A recent bank note from Jefferies said the US was short 2.5 million homes, while Freddie Mac put that estimate higher at a shortage of 3.8 million. There are 40% fewer homes on the market than last year, a Black Knight report found.
It’s bad news for many aspiring homebuyers — but especially for millennials. It’s just the latest chapter in a long line of bad economic luck.
Daryl Fairweather, the chief economist at Redfin, told Insider it was unfortunate the generation that suffered from the last housing crisis — entering the job force in the middle of a recession — was now facing a different kind of housing crisis.
“Now that they have economically recovered and are looking to buy a home for the first time, we’re faced with this housing shortage,” she said. “They’re already boxed out of the housing market.”
The shortage is a result of several things: contractors underbuilding over the past dozen years, a lumber shortage, and the pandemic. It comes at a time when millennials have reached the peak age for first-time homeownership, according to CoreLogic, and led the housing recovery. But such increased millennial demand has exacerbated the shrinking housing inventory.
“We’ve been underbuilding for years,” Gay Cororaton, the director of housing and commercial research for the National Association of Realtors (NAR), told Insider. She said the US had been about 6.5 million homes short since 2000 and was facing a two-month supply of homes that should look more like a six-month supply.
There have been 20 times fewer homes built in the past decade than in any decade as far back as the 1960s, according to Fairweather. She added that was not enough homes for millennials, who are the biggest generation, to buy.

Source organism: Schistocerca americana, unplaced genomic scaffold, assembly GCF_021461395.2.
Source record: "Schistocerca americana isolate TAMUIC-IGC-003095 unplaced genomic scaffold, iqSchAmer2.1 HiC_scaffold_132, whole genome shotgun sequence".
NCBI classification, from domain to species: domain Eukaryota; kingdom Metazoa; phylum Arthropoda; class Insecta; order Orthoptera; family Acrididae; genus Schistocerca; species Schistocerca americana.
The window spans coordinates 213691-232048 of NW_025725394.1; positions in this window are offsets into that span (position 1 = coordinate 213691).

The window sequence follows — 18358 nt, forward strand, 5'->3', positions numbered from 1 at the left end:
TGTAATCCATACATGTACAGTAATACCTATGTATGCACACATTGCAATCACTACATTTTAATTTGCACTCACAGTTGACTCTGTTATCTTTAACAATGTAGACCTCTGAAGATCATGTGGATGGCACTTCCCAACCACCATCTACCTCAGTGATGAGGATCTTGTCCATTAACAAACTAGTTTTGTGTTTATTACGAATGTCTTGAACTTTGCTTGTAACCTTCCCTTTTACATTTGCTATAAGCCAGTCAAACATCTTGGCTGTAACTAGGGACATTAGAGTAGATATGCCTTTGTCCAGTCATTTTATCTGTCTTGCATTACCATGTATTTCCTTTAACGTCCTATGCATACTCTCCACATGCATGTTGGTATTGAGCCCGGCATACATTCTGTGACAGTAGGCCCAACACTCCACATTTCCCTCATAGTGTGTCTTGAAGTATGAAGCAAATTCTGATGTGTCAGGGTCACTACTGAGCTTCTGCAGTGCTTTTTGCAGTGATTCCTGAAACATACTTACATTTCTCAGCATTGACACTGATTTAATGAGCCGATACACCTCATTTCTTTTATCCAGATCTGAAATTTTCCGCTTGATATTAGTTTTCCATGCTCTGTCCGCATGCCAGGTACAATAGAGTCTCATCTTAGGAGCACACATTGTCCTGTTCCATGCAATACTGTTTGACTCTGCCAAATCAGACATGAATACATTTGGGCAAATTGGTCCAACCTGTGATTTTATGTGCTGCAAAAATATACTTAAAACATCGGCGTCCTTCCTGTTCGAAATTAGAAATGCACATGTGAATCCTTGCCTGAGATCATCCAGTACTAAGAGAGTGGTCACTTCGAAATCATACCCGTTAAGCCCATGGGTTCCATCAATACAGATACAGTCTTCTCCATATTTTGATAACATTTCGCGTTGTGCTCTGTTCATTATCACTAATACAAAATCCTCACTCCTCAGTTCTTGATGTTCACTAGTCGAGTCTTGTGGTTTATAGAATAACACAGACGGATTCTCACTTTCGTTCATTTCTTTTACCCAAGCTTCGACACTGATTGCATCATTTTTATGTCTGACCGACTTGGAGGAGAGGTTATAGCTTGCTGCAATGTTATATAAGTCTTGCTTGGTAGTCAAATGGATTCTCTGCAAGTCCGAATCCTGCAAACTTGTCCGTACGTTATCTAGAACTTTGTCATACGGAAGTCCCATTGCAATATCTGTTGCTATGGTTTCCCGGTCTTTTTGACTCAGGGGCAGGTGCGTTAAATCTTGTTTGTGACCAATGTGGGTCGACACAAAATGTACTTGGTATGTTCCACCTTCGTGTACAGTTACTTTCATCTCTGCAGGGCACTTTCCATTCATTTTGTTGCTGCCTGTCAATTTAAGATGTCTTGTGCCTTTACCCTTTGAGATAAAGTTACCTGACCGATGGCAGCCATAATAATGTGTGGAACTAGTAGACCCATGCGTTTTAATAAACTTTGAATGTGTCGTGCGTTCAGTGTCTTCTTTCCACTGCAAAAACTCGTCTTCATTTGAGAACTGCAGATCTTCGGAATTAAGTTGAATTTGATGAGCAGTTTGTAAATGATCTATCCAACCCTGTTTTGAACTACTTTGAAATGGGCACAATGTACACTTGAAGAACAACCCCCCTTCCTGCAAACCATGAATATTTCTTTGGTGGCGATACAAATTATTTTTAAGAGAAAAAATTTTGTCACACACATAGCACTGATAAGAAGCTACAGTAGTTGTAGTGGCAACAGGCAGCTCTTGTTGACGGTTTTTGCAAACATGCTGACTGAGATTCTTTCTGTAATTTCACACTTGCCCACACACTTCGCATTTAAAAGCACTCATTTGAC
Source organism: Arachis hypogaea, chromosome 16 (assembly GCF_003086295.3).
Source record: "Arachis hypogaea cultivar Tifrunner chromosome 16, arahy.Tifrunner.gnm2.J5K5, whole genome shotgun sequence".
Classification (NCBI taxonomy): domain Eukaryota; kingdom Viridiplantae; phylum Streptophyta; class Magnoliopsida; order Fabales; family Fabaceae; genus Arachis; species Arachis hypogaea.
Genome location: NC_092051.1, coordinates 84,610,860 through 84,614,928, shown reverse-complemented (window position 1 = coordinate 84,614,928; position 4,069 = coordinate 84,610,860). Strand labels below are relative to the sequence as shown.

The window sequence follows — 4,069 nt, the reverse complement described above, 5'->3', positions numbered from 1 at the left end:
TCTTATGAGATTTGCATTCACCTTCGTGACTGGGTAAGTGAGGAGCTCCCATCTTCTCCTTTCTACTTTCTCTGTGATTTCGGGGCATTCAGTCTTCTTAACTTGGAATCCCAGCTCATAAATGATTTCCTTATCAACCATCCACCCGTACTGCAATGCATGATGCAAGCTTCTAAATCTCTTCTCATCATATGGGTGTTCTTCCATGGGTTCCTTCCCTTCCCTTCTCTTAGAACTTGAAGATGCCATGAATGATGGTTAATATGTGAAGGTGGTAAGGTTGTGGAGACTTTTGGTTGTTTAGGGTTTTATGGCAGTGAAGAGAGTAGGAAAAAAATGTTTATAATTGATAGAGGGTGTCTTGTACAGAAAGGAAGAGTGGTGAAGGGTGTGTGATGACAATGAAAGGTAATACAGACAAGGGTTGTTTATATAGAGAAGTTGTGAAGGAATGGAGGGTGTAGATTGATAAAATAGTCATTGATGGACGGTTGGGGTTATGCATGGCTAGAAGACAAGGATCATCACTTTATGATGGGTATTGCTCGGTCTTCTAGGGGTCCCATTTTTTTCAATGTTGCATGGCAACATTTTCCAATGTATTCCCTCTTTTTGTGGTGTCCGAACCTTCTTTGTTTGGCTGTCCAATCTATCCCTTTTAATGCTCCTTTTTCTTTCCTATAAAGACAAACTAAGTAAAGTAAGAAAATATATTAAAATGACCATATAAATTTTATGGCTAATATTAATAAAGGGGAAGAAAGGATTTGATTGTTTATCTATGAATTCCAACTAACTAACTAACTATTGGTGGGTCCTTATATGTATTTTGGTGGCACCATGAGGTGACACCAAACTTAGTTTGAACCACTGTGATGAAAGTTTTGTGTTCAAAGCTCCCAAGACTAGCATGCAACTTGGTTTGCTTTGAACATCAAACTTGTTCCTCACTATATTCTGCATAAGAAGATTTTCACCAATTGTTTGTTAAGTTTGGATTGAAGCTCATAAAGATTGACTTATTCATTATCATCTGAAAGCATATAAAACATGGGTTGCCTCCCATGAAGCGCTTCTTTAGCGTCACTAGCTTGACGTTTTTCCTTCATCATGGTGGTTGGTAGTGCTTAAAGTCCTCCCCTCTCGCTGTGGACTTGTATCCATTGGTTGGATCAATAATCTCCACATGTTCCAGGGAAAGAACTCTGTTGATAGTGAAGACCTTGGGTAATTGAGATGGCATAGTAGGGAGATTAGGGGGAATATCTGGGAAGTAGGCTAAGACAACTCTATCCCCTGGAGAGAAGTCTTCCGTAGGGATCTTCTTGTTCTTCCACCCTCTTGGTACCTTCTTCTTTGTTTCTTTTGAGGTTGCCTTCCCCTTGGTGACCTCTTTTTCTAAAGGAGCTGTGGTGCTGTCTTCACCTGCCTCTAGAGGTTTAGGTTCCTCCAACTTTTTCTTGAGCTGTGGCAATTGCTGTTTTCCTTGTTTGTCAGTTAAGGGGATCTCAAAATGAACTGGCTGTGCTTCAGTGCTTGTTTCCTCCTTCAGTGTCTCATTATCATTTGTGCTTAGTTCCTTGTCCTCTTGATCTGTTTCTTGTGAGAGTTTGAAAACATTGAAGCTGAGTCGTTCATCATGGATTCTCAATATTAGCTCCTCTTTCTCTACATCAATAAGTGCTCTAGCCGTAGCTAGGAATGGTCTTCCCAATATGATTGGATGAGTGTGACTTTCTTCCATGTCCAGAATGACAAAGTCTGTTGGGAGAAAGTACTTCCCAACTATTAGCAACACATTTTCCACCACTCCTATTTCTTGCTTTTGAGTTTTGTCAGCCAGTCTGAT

Another unmentioned cause is the moratoriums on foreclosures and evictions, which are effectively removing distressed inventory from the market. Fundamentally though, the roots of this problem go back to the Great Recession, as we essentially shifted from over-subsidizing home ownership to over-subsidizing rental buildings. Several years ago, I proposed a hypothetical project to a Houston bank. Two, identical high-rise buildings adjacent to each other in downtown Houston. One was a high-end apartment building. The other was a condo building. The CCO said “we don’t do condos.” I responded, “You proved my point!”
$12.3 Trillion Matters
$12.3 trillion has effectively put the credit default cycle on hold for now.
First, cheap borrowing costs help companies stay alive longer and more easily. That’s a big part of the reason Fitch Ratings just dropped its expected U.S. junk-bond default rate for 2021 to 2%, the lowest since 2017, and doesn’t see it rising much more from that in 2022. About $90 billion of distressed debt was trading as of April 16, down from almost $1 trillion in March 2020, according to data compiled by Bloomberg.
Second, government officials have flooded the global economy with cash at an unprecedented pace. Monetary and fiscal stimulus for just the U.S. could have amounted to $12.3 trillion from February 2020 through March 2021, according to Cornerstone Macro Research data posted on the Wall Street Journal’s Daily Shot.